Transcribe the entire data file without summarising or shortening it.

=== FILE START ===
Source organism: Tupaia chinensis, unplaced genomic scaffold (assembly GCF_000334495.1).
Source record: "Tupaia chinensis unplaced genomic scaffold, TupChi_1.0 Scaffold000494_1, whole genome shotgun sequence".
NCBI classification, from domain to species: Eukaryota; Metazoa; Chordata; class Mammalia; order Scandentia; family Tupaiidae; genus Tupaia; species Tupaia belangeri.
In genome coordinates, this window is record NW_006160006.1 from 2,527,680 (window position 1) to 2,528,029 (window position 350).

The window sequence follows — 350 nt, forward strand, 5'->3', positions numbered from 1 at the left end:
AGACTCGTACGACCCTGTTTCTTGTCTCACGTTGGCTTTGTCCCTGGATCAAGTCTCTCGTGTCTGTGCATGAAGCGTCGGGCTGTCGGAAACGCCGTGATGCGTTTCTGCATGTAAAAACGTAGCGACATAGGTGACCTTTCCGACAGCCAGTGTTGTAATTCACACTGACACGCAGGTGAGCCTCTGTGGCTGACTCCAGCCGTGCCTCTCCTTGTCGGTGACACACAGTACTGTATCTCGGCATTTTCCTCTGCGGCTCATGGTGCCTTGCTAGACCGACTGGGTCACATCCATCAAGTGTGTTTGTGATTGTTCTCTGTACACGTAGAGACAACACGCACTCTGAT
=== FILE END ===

Source organism: Tupaia chinensis, unplaced genomic scaffold (assembly GCF_000334495.1).
Source record: "Tupaia chinensis unplaced genomic scaffold, TupChi_1.0 Scaffold000494_1, whole genome shotgun sequence".
NCBI classification, from domain to species: Eukaryota; Metazoa; Chordata; class Mammalia; order Scandentia; family Tupaiidae; genus Tupaia; species Tupaia belangeri.
In genome coordinates, this window is record NW_006160006.1 from 2,527,680 (window position 1) to 2,528,029 (window position 350).

The window sequence follows — 350 nt, forward strand, 5'->3', positions numbered from 1 at the left end:
AGACTCGTACGACCCTGTTTCTTGTCTCACGTTGGCTTTGTCCCTGGATCAAGTCTCTCGTGTCTGTGCATGAAGCGTCGGGCTGTCGGAAACGCCGTGATGCGTTTCTGCATGTAAAAACGTAGCGACATAGGTGACCTTTCCGACAGCCAGTGTTGTAATTCACACTGACACGCAGGTGAGCCTCTGTGGCTGACTCCAGCCGTGCCTCTCCTTGTCGGTGACACACAGTACTGTATCTCGGCATTTTCCTCTGCGGCTCATGGTGCCTTGCTAGACCGACTGGGTCACATCCATCAAGTGTGTTTGTGATTGTTCTCTGTACACGTAGAGACAACACGCACTCTGAT